The ultimate test for any new commercial solution will be whether the level of market demand supports scaling. Therefore, the Bank Group project will analyze both the emerging technologies with the most promising climate applications for developing countries and the demand for those emerging solutions. The Bank Group’s work in this field to date strongly supports the conclusion that the market for climate innovation is strong.
“There’s a tremendous demand for new innovative climate products,” said Jonathan Coony of T&C’s Climate Technology Program (CTP). “New products, such as solar energy to provide energy access, solve a serious problem in a profitable, commercial way.”
Local Solutions to Global Challenges
Many new climate innovations emerge from the local enterprises that know market conditions best. While these companies use the latest technology advances from industrialized companies, they apply them in innovative ways that are appropriate for their countries.
In developing a concept for identifying the most promising clean-tech ventures, the CTP team has visualized a screening process as a series of funnels that flow business applicants and entrepreneurial ideas through multiple levels of review, starting with the Climate Innovation Centers and extending to a board of technical advisers. As the illustration below shows, the process would trim as many as 800 initial ideas down to a priority group of five to 10 of the most promising concepts ripe for scale-up.
Expanding CIC Networks
CIC’s have assembled a strong cohort of young enterprises providing clean-tech solutions in developing countries. But the reach, resources, and scope of the work is limited, as is the capacity to identify and scale promising business ideas. For that reason, the concept for evolving the program for greater impact seeks to link the innovation centers with partners with the ability to identify and the inclination to value proven solutions generated by the program.
The task of expanding the network of CICs in developing countries is being organized by T&C under the ‘Launchpad’ banner, according to Rasagam. The goal, in addition to adding to the CIC network, is to support innovative projects dubbed “green rockets” that address climate challenges through market-driven solutions.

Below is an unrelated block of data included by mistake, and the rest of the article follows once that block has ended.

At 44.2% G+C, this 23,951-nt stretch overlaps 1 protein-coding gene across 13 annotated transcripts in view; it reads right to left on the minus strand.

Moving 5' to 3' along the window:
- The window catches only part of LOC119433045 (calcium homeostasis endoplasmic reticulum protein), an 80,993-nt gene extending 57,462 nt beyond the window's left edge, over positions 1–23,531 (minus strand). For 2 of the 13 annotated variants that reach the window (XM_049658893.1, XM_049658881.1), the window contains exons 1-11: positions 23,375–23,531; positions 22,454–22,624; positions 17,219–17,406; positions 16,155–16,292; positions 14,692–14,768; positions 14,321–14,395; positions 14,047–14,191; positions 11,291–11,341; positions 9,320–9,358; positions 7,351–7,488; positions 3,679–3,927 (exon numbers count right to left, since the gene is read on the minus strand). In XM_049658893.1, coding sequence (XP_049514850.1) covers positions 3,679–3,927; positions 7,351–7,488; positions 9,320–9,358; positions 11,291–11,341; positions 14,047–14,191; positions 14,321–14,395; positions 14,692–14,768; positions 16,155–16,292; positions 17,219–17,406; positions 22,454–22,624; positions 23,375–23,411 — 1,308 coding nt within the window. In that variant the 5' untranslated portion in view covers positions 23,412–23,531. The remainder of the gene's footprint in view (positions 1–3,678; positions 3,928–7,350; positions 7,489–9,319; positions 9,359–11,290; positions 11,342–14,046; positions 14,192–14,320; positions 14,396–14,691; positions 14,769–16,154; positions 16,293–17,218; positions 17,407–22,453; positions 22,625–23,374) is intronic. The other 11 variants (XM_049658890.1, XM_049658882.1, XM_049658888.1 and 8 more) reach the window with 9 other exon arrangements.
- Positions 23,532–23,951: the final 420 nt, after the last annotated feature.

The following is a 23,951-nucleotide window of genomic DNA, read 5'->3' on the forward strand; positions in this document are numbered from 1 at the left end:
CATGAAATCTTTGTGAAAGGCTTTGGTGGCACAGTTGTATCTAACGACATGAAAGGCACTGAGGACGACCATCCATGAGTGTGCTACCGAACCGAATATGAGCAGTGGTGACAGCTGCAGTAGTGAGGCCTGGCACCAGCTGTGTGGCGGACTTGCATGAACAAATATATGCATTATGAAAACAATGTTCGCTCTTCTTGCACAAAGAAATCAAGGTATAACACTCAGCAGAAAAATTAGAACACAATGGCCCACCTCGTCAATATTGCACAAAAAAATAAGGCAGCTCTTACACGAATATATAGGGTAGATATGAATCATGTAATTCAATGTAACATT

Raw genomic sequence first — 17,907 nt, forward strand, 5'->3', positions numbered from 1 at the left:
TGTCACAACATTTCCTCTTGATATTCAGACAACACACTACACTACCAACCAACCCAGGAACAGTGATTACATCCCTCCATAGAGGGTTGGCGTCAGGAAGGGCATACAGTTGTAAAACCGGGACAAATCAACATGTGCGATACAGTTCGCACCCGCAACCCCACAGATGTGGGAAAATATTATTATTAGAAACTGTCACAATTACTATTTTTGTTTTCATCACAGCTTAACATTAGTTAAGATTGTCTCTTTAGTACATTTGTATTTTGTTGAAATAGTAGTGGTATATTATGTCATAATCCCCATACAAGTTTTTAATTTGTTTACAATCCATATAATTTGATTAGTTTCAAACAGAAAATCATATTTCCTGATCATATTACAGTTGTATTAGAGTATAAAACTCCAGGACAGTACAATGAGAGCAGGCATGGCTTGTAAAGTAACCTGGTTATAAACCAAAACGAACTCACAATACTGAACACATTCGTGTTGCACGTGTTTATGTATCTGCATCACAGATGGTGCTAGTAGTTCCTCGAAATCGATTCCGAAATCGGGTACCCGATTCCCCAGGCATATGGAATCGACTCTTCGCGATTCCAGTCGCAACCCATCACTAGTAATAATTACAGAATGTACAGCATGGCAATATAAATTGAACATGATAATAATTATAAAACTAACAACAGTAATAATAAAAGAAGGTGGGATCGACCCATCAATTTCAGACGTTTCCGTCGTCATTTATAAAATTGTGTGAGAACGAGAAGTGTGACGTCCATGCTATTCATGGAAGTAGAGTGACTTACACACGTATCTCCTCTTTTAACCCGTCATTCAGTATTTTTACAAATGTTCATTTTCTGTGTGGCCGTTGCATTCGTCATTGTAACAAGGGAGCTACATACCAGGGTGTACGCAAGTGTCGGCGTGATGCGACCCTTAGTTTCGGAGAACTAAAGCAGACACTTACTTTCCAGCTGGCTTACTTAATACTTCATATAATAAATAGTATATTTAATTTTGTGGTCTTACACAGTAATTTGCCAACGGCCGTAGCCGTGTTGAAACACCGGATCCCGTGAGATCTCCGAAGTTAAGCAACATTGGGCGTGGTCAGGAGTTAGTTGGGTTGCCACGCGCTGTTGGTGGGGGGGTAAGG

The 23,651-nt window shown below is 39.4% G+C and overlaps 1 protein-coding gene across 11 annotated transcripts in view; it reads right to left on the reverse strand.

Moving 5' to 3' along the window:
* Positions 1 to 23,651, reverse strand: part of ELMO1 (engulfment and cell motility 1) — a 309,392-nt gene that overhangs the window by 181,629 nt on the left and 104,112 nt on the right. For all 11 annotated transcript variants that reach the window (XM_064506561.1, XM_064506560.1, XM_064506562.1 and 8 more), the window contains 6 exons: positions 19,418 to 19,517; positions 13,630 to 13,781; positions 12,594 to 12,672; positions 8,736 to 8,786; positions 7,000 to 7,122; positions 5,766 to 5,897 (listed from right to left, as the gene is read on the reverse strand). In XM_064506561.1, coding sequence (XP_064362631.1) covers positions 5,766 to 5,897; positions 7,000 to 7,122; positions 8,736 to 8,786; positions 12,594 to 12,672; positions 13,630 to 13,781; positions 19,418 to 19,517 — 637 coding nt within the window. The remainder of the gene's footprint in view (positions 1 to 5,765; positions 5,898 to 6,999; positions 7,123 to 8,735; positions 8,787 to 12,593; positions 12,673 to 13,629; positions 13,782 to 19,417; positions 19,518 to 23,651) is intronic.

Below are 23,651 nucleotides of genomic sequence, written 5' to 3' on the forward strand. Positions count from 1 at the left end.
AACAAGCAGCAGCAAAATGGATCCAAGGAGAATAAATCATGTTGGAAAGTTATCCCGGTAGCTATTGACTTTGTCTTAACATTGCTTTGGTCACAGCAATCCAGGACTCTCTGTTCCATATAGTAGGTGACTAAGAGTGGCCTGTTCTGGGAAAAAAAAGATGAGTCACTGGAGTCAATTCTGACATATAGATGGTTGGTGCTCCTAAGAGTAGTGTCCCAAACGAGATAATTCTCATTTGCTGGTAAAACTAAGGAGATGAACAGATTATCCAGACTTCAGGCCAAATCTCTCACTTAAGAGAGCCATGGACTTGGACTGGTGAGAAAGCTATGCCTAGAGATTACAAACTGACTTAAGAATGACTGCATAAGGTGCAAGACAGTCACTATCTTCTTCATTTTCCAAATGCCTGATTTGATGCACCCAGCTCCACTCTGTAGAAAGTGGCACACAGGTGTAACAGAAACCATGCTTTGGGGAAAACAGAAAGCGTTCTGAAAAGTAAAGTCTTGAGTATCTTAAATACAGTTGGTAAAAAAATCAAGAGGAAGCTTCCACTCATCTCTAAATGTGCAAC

Bank Group teams selected through a competitive process will receive funding, mentoring, and training for the design of CIC projects that will help client countries increase the competitiveness of their industries and supply chains by promoting climate efficiency and clean technology development.
Central to all of this work is the idea that the private sector has an essential role to play in addressing climate change, since the investment levels identified by COP21 cannot be met solely by international institutions or country budgets—particularly developing countries.
The CICs represent an important manifestation of the public-private dialogue (PPD) idea already up and running in the developing world. The gathering of Climate Innovation Center chief executives brought together developing country business incubators with specialists from a number of successful U.S.-based incubators, including 1776, Greentown Labs, Hawaii Energy Excelerator, LA Cleantech Incubator, the Incubatenergy Network, and the U.S. Department of Energy.
“The opportunity for us to develop new partnerships with state-of-the-art incubators in the United States is exciting, with limitless prospects,” said Rasagam, head of T&C’s Innovation and Entrepreneurship team.
The momentum established by the gathering of Climate Innovation Center CEOs and the launch of the Ghana CIC continues later in May with a Dialogue for Climate Action organized by the Bank Group to bring together business leaders, policymakers, and civil society representatives. A key focus of the global conference (in Vienna, May 24–25, 2016) is the importance of establishing structured forums for public-private dialogue to help governments and the private sector work in mutually beneficial and collaborative ways to identify and recommend solutions to the climate challenge.